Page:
McNeill [1,2] postulates that language consists of a combination of both speech and co-speech gestures, that neither on its own is sufficient to constitute our most basic form of communication, and that these two modalities form a tightly integrated system. This theoretical position assumes that co-speech gestures contain valuable communicative information and are not merely a by-product of speech production [3,4]. Indeed, the informative weight of co-speech gesture is broadly agreed upon and well supported in the literature [5-8].
Moreover, researchers have postulated that co-speech gestures are not just informative from the addressee's perspective, but that they are indeed produced by speakers with communicative intent [9-11], that is, with the intent to convey a meaningful message successfully to an addressee. According to this view, speakers employ the gestural modality in conjunction with speech in order to best meet the demands of a current communicative situation, determined largely by the addressee's informational needs. Co-speech gestures are seen as an integral element of language use in communicative interactions elicited and shaped by social context and the reciprocal nature of dialogue [11-13].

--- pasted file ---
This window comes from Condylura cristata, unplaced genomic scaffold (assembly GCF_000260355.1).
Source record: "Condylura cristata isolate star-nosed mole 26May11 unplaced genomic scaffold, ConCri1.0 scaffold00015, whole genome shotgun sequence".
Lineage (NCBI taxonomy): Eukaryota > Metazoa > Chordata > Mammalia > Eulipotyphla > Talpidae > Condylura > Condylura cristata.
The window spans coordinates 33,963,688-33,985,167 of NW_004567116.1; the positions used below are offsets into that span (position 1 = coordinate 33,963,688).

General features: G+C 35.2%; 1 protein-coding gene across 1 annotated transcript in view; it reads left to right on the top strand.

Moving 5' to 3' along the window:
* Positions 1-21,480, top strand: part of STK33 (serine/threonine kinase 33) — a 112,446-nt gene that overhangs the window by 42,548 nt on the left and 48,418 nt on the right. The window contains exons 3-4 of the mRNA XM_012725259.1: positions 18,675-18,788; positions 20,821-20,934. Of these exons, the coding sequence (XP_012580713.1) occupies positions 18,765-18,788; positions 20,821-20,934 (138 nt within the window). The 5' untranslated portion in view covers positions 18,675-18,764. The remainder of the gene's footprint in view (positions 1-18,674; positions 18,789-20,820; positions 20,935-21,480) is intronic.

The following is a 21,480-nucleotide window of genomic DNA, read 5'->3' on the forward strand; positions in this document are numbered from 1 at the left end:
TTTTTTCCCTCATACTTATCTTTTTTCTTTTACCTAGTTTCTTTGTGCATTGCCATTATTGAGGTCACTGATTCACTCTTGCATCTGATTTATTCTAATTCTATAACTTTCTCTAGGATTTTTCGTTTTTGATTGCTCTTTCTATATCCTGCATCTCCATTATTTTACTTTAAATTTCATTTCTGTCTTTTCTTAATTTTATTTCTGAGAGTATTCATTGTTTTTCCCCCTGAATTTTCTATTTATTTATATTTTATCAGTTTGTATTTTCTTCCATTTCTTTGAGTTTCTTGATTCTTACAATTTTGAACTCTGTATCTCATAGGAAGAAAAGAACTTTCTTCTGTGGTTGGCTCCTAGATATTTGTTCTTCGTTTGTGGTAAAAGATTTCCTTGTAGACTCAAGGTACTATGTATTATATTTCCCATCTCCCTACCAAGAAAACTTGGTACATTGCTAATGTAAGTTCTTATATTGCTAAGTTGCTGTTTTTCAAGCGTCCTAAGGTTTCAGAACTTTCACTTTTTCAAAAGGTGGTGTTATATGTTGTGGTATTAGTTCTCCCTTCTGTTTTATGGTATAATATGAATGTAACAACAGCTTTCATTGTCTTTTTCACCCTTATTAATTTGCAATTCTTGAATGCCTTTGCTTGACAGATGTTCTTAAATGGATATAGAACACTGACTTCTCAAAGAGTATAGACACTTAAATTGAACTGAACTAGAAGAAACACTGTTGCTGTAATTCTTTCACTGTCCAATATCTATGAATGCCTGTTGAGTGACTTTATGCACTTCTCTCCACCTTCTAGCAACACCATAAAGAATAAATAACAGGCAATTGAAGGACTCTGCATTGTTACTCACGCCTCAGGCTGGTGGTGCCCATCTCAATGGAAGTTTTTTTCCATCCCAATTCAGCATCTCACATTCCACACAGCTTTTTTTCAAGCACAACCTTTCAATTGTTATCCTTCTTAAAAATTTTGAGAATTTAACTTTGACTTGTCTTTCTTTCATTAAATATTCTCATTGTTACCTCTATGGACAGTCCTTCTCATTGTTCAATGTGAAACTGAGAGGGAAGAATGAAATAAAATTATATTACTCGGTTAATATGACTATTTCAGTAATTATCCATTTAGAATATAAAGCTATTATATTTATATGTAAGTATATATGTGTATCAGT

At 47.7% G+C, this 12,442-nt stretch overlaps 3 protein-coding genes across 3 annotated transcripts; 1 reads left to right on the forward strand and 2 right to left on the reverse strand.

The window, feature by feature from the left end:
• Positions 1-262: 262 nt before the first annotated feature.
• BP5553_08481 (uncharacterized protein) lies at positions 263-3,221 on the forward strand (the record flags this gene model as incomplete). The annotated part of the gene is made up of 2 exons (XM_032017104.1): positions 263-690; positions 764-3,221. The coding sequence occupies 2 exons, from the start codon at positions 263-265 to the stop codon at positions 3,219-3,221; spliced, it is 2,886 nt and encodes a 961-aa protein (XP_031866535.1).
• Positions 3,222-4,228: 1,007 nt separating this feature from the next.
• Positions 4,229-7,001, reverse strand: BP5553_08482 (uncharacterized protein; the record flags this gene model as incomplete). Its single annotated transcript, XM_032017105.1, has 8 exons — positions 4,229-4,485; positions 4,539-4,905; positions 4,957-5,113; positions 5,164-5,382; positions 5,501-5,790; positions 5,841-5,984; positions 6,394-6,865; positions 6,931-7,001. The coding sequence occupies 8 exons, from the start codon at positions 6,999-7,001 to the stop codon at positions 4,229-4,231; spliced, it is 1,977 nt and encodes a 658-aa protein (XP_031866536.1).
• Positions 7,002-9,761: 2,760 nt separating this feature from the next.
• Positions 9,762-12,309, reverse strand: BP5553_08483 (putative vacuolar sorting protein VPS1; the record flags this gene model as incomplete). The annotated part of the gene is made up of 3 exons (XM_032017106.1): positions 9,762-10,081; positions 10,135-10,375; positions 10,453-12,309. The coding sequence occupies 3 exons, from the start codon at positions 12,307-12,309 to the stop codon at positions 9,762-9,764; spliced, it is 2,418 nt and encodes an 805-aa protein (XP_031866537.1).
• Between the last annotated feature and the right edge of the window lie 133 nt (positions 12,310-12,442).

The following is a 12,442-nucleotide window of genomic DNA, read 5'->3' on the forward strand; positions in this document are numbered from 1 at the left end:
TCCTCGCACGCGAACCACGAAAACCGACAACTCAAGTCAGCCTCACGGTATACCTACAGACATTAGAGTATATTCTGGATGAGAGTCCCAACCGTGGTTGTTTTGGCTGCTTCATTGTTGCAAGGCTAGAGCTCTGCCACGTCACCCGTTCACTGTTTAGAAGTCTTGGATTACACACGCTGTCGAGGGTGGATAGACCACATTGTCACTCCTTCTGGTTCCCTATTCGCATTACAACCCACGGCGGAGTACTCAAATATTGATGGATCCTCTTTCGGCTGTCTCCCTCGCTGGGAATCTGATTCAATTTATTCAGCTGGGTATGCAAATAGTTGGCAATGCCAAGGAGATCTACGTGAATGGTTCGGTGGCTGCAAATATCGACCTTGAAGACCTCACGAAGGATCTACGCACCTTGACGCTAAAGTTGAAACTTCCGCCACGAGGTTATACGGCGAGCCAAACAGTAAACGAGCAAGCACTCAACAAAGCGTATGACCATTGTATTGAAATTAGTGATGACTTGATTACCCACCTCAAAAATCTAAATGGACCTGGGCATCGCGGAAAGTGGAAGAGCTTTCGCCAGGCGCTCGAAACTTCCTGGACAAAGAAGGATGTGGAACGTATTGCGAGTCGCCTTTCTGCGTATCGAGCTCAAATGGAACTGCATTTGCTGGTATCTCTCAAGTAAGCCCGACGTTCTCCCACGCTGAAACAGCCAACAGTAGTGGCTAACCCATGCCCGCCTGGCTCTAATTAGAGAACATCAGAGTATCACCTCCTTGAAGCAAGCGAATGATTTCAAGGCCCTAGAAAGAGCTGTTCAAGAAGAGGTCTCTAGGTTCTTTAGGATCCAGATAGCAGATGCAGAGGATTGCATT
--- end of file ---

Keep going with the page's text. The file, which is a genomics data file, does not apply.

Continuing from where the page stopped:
A plethora of empirical evidence exists which lends support to this claim. For example, some studies have shown that speakers adapt their gestural representations depending on the spatial location of their addressee [14,15]. In addition, a range of experimental studies have manipulated the visibility between speakers and addressees and found, on the whole, that speakers gesture less when they know their addressee is unable to see their gestures [16-18]; that gestures locating referents in space become less spatially defined and differentiated ; and that speech and gesture encode more redundant information than when the gestures are visible to an addressee . A recent study has provided evidence that, in addition to visibility influencing gesture rate, dialogic involvement increases speakers' use of gesture further , thus corroborating the view that speakers' gesture use is influenced by both physical aspects of the social context as well as the interactive, reciprocal process of conversation itself.